Highlighting the breadth of ESB Networks’ work in delivering a decarbonised electricity network for the future, the Managing Director points to its role in building the transmission projects onshore to facilitate offshore wind projects, and the increased connection of microgeneration. ESB Networks is also working to grow the electricity network to enable the expansion of electric public charging infrastructure to 20 times its current capacity in order to comply with EU regulations by 2030.

Outlining some of the successes to date, enabled by a 60 per cent rise in capital investment through the regulated price review for the period 2021 to 2025 (PR5), Tarrant says: “Last year, we connected a record 688MW of wind and solar projects to the network, however, significantly in excess of that will be needed every year out to 2030 if we are to make net zero a reality.

“We are also managing significant

growth of microgeneration. Currently, we have over 68,000 individual connections to rooftop solar, and those connections are growing at a rate of approximately 700 per week. In 2022, approximately 95MW was added to the network through projects classed as small-scale generation and below, (these are projects below 200 kW in size) which is a significant number when added to the 688MW also generated by large scale projects.

“This year, we expect to double that figure to reach 200MW, showing that we are managing the connection of microgeneration on rooftops right through to the large scale generation.

“To continue this progress, a growing programme of investment is needed to facilitate the increased connection of renewable generation to the network both on the transmission and distribution sides. In this regard, our upcoming Price Review 2026 to 2030 (PR6) is of critical importance, and we will continue to work with the CRU and our wide range of stakeholders to ensure continued momentum to achieve net zero.”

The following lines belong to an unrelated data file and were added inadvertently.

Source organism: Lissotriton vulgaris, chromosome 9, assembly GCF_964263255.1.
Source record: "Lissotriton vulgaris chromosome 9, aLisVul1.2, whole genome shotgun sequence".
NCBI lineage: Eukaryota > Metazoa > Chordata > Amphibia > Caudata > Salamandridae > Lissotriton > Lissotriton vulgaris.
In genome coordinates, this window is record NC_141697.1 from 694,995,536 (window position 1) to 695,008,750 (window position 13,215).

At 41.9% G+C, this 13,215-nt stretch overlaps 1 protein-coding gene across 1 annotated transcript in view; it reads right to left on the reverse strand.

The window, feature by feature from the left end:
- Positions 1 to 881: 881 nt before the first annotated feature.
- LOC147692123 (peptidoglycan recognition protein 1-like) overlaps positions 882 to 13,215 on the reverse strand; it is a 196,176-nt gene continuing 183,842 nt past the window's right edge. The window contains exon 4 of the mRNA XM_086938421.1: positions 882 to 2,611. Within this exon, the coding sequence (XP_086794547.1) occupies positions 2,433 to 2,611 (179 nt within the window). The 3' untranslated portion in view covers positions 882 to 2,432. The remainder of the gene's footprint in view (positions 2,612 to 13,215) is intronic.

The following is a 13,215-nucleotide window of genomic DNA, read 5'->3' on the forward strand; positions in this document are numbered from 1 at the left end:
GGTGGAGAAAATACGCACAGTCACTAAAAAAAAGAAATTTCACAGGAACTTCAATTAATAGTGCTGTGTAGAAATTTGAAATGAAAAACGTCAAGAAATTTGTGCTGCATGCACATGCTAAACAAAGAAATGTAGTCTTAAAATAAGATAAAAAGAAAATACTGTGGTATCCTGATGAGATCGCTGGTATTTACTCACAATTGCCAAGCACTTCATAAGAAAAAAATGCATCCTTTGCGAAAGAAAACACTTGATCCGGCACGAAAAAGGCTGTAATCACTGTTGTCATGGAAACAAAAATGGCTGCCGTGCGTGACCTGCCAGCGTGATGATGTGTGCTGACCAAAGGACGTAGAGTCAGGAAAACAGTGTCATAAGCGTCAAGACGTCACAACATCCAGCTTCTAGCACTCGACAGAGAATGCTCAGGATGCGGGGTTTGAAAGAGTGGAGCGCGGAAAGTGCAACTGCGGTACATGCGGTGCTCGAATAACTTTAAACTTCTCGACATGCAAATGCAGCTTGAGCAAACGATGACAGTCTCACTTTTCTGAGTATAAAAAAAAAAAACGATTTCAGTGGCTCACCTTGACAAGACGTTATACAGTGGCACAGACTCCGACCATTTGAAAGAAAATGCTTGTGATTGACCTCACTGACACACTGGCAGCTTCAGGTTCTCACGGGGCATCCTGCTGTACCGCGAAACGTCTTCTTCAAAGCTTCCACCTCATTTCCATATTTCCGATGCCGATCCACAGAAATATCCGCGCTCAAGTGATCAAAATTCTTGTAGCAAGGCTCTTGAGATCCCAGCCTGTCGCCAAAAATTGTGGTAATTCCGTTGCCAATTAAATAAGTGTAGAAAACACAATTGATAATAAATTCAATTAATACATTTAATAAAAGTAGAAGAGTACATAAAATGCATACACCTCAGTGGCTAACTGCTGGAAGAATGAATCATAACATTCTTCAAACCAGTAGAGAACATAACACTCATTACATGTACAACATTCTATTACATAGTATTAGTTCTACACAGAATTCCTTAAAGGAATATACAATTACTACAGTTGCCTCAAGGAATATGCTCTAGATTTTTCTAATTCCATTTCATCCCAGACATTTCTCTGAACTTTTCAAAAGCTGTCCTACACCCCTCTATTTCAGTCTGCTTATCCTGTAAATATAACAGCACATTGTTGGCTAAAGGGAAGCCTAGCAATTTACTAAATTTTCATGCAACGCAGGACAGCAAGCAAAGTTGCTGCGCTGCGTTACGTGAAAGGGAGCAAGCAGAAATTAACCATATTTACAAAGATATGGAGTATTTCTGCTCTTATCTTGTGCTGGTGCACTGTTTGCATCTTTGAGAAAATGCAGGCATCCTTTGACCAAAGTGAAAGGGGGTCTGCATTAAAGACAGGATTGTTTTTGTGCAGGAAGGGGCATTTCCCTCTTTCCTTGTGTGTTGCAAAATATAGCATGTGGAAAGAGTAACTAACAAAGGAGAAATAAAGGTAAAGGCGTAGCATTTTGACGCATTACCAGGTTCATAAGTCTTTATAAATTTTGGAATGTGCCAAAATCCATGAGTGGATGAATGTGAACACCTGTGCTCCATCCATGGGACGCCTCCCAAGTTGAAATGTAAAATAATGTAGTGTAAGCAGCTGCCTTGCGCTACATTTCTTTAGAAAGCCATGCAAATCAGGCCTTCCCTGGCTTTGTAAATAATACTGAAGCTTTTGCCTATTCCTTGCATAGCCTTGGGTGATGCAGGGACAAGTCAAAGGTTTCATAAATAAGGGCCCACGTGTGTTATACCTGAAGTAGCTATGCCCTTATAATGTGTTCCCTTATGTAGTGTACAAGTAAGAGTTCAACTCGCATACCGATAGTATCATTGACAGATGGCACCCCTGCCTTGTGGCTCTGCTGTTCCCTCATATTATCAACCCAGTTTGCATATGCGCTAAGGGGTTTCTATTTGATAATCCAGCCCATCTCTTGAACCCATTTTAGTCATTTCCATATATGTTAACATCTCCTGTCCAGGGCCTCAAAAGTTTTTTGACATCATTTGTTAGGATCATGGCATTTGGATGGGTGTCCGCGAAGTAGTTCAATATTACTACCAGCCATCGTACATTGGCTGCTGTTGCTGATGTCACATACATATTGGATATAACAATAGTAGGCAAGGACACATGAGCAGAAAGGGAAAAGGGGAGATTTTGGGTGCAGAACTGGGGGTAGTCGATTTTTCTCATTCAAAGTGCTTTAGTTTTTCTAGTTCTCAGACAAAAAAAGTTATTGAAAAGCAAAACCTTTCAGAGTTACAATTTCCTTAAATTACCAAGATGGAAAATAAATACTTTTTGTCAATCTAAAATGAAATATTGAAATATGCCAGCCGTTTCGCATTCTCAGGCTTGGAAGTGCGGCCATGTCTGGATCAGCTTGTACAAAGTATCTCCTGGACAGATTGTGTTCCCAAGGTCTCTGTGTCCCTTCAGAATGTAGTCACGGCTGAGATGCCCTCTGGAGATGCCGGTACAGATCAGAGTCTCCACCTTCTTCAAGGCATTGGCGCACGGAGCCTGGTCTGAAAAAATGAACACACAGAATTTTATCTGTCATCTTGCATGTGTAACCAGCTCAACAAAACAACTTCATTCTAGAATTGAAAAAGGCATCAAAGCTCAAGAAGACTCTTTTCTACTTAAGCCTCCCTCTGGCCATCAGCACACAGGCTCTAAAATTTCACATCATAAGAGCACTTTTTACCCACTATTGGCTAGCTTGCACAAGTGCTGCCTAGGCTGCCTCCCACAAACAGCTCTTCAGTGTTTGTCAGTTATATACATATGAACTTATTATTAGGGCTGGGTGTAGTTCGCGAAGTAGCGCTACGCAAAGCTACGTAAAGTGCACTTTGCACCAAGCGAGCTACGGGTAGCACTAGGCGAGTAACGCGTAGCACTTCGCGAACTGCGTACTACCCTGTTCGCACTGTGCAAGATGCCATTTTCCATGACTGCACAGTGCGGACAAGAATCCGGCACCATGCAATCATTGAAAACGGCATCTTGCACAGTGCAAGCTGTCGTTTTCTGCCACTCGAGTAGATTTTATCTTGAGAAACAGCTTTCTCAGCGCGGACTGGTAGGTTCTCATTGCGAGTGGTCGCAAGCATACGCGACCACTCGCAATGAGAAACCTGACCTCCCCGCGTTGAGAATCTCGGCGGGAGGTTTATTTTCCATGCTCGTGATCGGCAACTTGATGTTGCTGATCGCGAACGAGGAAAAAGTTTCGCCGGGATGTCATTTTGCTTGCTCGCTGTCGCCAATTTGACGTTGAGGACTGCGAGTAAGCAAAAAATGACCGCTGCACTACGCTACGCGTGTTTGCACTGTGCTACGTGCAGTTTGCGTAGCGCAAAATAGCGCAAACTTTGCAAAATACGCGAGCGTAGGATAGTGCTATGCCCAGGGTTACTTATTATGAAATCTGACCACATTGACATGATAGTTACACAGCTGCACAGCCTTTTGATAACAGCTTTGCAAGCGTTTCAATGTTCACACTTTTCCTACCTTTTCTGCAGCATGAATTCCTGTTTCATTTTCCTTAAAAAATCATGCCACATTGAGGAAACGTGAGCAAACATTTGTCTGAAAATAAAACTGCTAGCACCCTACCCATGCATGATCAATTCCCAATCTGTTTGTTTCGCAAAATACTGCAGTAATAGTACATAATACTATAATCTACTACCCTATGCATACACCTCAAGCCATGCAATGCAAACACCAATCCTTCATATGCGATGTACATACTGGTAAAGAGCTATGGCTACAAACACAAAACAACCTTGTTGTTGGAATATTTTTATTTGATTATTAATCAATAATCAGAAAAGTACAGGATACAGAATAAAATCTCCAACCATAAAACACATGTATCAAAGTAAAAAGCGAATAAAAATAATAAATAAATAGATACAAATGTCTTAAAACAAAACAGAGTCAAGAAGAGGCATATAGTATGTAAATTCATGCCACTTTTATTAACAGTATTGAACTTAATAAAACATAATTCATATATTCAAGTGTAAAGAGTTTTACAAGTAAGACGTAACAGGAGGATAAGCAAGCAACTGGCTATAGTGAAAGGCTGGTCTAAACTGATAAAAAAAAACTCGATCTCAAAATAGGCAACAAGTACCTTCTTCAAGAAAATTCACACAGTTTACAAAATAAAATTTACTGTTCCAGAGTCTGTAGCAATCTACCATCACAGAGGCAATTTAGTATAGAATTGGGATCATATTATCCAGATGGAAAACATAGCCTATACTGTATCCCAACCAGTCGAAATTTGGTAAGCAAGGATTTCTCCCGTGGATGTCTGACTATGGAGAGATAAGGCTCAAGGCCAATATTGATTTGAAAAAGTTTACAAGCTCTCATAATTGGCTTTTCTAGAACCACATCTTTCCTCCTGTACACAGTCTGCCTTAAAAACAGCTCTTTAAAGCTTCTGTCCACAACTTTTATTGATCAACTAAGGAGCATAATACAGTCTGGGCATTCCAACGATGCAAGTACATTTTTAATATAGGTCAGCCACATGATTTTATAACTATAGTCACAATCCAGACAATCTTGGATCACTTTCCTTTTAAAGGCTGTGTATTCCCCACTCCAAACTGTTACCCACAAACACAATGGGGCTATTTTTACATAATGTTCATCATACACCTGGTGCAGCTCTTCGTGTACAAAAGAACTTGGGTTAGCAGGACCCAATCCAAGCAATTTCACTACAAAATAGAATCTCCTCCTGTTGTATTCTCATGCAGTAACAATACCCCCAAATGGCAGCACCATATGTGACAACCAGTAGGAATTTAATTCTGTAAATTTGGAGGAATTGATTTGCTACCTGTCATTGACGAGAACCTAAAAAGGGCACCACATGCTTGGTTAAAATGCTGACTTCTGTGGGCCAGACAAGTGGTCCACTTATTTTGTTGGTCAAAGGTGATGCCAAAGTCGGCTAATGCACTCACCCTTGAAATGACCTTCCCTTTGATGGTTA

Resilient infrastructure

Ensuring that the electricity network has the capacity to connect and accommodate renewables, as well as serve the demand growth driven by projected population growth, and demand increase due to the electrification of heat, transport, and industry, is a key consideration for ESB Networks.

Tarrant explains that major investments are being made in network infrastructure at all voltage levels, 4

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alongside the development of new tools and procedures to enable the use of new innovative technologies.

Key to managing these shifting demands is the building into the network of demand flexibility. The Networks for Net Zero strategy sets out a target for ESB Networks to manage 20 to 30 per cent of all electricity demand flexibly by 2030, with a 2025 target of 15 to 20 per cent, in line with CAP23. Tarrant points to the establishment in 2020 of the National Network, Local Connections (NN,LC) Programme, aimed at supporting the reduction in peak electricity demand and putting measures in place to improve electricity demand management, as key to future progress.

Outlining ESB Networks’ recognition that the continued partnership approach between the transmission and distribution system operator will be required to deliver an “optimal wholeof-system” solution, he explains: “As dependence on the electricity network increases, the quality, condition, and performance of the network will become increasingly important.

“We will continue to adapt and strengthen our network so that we can collectively transform our energy future and improve the resilience of the

network from the risk of extreme weather events and cyberattacks.”

The Networks for Net Zero strategy adopts a ‘build once for 2040’ concept, which Tarrant explains will see ESB Networks anticipate the needs of customers in 2040, and beyond, as electricity demand growth accelerates with the electrification of heat and transport. The proposed development of renewable hubs is set to explore advance build network reinforcements, increasing customer engagement to provide guidance on different pathways for connecting renewables.

Empowered customers

Tarrant stresses the importance of the design of Networks for Net Zero as a customer-centric strategy. Discussing the ‘empowered customers’ pillar, he says: “The way in which customers engage with the electricity network, and electricity in general, is changing rapidly, as shown by an uplift in the volume of people electrifying their transport, their heat, and availing of time-of-use tariffs.”

The public support for climate action is vital for this transition and Tarrant stresses the importance that ESB Networks delivers on the trust that has been placed upon it to connect, distribute, and build an electricity network that will meet future demand. This includes a target to connect up to

one million EVs and 680,000 heat pumps to the distribution system by 2030.